In the days from Thanksgiving through the seasons of Hanukkah-Christmas-Kwanzaa, we naturally focus on our own families. But a discussion I have been having with someone to whom 365 days were so meaningful that he wrote a book of that title, published way back in 1971, invites us to think about others in a broader sense.

His name is Dr. Ronald J. Glasser. His classic book “365 Days” is distilled from his service as a surgeon to the most critically wounded soldiers during the Vietnam War. “365 Days” should be read and reread alongside other books containing the truths about war by those who have experienced war firsthand. But there is more to be done than reading and developing the classic feelings of sympathy and fear.

Dr. Glasser recommended to me Phil Klay’s “Redeployment,” about Iraq, being there and coming back. I read it.

He then told me that it and other books written by and about soldiers and veterans of our prolonged military operations in Iraq and Afghanistan, no matter how powerful, felt to him like “individual efforts unconnected to anything else,” more or less about “our French Foreign Legion rather than our country,” where the things that happen are “all just kind of individual bad luck.”

This put into words some of my own feelings about how we have been invited to look at our ongoing “war on terror,” our “forever war,” to use the title of Dexter Filkins’ Pulitzer-Prize-winning book on the subject. When do we question publicly or privately whether we should support the loss of American and non-American lives in distant lands?

In “Redeployment,” a veteran meets up with a chaplain he knew over in Iraq. He is still seeking, almost unknowingly, help for his anger, sorrow, guilt and moral confusion. The chaplain points to the small cross on his collar, calls the cross on which Jesus died “a torture device” and declares that Jesus “only promised that we don’t suffer alone,” so long as we believe in Him. What the chaplain’s words imply about the isolation from all of us felt by many soldiers and veterans every single day is almost too terrible to contemplate.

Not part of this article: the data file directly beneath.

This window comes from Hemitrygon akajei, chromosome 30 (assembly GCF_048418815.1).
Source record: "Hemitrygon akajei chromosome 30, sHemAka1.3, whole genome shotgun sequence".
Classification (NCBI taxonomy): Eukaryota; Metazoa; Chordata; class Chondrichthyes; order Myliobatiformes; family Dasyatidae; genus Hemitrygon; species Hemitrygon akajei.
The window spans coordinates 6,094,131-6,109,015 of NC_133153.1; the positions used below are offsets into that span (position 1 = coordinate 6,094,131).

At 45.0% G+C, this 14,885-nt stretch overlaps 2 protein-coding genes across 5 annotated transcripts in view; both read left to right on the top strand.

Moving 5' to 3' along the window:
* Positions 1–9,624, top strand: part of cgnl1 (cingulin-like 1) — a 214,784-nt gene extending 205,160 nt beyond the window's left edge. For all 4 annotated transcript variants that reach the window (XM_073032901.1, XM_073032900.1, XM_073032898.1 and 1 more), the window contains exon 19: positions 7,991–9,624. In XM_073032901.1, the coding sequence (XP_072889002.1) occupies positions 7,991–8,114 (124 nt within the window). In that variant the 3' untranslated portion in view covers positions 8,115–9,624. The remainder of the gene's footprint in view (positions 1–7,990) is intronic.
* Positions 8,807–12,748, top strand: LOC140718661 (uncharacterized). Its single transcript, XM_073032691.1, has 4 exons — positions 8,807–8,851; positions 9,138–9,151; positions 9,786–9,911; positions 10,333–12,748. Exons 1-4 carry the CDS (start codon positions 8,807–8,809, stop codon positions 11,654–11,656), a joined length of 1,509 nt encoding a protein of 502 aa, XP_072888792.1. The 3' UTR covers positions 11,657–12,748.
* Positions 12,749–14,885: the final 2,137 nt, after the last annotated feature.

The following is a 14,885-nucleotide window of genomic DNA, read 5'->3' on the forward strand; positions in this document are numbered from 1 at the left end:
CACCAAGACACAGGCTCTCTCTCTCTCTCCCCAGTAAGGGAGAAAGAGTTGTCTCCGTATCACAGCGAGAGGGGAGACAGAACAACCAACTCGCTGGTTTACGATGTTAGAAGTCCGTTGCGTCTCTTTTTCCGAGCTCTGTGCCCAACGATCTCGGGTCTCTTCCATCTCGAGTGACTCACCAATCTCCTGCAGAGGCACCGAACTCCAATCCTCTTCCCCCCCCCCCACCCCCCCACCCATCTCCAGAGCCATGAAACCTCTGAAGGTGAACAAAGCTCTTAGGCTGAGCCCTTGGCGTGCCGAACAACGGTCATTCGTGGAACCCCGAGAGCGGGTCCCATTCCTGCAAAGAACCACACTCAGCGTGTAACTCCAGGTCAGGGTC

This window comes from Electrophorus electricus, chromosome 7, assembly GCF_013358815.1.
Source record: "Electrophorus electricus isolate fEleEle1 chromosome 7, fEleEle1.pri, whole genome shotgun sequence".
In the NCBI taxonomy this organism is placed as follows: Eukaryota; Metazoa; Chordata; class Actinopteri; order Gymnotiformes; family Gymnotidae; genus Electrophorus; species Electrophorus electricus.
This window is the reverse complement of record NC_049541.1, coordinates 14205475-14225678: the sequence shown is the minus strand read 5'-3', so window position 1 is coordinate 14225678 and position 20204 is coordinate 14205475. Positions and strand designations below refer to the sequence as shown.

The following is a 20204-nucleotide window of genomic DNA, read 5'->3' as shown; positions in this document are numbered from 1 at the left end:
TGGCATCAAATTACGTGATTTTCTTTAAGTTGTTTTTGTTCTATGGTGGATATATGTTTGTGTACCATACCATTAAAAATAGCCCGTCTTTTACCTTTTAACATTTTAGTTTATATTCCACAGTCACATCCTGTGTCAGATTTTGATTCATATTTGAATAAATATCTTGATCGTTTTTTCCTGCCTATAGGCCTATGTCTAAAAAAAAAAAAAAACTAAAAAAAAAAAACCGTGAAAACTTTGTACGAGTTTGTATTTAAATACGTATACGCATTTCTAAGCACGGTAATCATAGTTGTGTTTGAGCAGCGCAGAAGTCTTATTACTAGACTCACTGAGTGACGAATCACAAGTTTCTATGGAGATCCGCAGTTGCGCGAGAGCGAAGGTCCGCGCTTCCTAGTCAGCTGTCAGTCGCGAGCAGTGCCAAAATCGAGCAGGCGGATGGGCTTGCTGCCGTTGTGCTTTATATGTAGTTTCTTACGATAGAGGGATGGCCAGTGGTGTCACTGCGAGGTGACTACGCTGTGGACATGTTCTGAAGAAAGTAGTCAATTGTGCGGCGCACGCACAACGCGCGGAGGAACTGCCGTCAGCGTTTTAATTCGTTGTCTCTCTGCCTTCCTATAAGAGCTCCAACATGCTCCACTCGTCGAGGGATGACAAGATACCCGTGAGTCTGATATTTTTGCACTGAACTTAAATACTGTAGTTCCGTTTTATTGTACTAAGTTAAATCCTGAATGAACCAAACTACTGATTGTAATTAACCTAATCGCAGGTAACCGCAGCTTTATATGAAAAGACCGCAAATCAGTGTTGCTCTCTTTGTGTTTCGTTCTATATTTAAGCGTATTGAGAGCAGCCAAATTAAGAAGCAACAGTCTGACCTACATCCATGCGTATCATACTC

Ron’s words made me hear again the invocation before a Texas A&M football game in College Station in November. We, over 100,000 strong, were invited to pray in thanks for the men and women “defending our country every day in foreign lands.” We were not invited to pray for peace or to ask God that our leaders might find a better way to use the lives of all those men and women for the good of our society and the world.

I have other new words to ponder, spoken by a new friend, Joseph A. Costello. Costello is 33 years old, the age scholars hypothesize Jesus was when he was tortured and died upon the cross. Joseph served in the U.S. Army in Iraq during the early phases of Operation Iraqi Freedom. He is finishing a master’s in information science at the University of Texas at Austin as a prelude to doing graduate studies, he hopes, in social work. His goal is “to work with traumatized populations to help alleviate burdens of trauma related to issues such as combat experience.”

Joseph told me that, like many veterans, he has had trouble processing the guilt and shame about what we are doing with our soldiers and contractors in the Middle East. He finds it especially troubling when as a veteran he is thanked for his service by people who do not know, or even seem to want to know, what effects the chaos and violence and amorality and senselessness of fighting a “war on terror” have on the men and women who are doing the fighting and on the men, women and children in foreign countries who are in the way of our shocking and awful military power.

We do not know how to see veterans as individuals, often with deep personal wounds. We take the easy way out. We thank them all and ask God to bless them and us.

Let us all resolve to look at and think about war, soldiers and veterans and our own relatively peaceful lives differently on each of the 365 days we are given in the year ahead.

Tom Palaima is Armstrong Centennial Professor of Classics at the University of Texas.